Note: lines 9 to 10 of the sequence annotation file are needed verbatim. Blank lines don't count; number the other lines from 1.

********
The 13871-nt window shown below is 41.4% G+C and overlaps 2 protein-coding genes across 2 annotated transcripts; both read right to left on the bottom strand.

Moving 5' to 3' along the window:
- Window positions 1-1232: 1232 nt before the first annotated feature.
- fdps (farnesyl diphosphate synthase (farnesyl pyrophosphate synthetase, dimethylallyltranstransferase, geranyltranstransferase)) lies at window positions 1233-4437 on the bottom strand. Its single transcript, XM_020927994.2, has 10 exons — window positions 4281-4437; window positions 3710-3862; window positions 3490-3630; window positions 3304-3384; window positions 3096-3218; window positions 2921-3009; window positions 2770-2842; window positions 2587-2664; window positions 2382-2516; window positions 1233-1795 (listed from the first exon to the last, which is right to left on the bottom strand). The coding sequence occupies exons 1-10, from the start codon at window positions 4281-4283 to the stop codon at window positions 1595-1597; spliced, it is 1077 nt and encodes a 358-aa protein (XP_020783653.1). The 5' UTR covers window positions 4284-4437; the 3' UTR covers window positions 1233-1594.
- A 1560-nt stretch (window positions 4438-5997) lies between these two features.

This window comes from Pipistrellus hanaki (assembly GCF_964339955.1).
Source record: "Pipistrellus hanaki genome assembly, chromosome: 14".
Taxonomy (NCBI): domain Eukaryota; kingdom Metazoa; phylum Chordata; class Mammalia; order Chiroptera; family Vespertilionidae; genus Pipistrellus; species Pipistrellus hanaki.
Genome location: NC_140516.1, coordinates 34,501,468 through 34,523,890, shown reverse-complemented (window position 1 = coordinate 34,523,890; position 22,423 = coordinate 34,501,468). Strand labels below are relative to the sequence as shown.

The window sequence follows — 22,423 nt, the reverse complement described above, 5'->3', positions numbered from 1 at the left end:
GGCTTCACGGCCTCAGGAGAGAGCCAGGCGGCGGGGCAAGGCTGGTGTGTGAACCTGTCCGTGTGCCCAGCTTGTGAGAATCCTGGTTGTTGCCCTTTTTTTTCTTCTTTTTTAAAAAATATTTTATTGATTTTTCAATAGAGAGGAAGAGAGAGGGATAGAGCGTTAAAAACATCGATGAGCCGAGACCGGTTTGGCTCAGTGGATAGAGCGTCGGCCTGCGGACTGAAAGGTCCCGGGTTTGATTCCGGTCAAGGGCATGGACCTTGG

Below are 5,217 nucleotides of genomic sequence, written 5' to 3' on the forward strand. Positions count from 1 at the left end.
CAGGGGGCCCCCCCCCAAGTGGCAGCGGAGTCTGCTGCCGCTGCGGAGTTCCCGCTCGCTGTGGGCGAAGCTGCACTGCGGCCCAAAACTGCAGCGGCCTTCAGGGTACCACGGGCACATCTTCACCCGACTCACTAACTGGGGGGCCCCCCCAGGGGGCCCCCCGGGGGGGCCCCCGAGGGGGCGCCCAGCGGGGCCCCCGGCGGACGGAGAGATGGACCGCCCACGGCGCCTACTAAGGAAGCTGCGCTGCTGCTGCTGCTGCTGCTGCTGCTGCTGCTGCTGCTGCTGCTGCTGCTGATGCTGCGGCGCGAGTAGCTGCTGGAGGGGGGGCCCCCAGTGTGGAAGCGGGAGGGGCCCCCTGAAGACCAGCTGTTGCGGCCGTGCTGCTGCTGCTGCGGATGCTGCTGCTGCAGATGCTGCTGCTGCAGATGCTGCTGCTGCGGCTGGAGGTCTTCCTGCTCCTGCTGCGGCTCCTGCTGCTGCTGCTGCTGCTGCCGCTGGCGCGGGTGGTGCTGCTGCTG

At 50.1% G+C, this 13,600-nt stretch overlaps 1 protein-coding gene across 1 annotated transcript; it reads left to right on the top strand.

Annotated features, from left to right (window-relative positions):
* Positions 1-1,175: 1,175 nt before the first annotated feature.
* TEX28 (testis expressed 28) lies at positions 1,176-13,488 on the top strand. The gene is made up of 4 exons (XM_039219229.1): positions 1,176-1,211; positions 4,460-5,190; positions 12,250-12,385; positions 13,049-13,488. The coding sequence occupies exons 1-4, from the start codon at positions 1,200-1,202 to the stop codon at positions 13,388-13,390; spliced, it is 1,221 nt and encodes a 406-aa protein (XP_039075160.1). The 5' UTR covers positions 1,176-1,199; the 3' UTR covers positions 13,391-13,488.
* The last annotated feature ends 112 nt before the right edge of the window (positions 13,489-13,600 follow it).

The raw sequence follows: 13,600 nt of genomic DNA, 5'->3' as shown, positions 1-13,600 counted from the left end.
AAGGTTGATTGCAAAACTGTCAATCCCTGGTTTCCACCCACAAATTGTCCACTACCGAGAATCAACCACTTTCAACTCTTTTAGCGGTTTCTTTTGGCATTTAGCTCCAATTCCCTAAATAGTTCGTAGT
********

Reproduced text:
Genome location: NC_140516.1, coordinates 34,501,468 through 34,523,890, shown reverse-complemented (window position 1 = coordinate 34,523,890; position 22,423 = coordinate 34,501,468). Strand labels below are relative to the sequence as shown.

The window sequence follows — 22,423 nt, the reverse complement described above, 5'->3', positions numbered from 1 at the left end: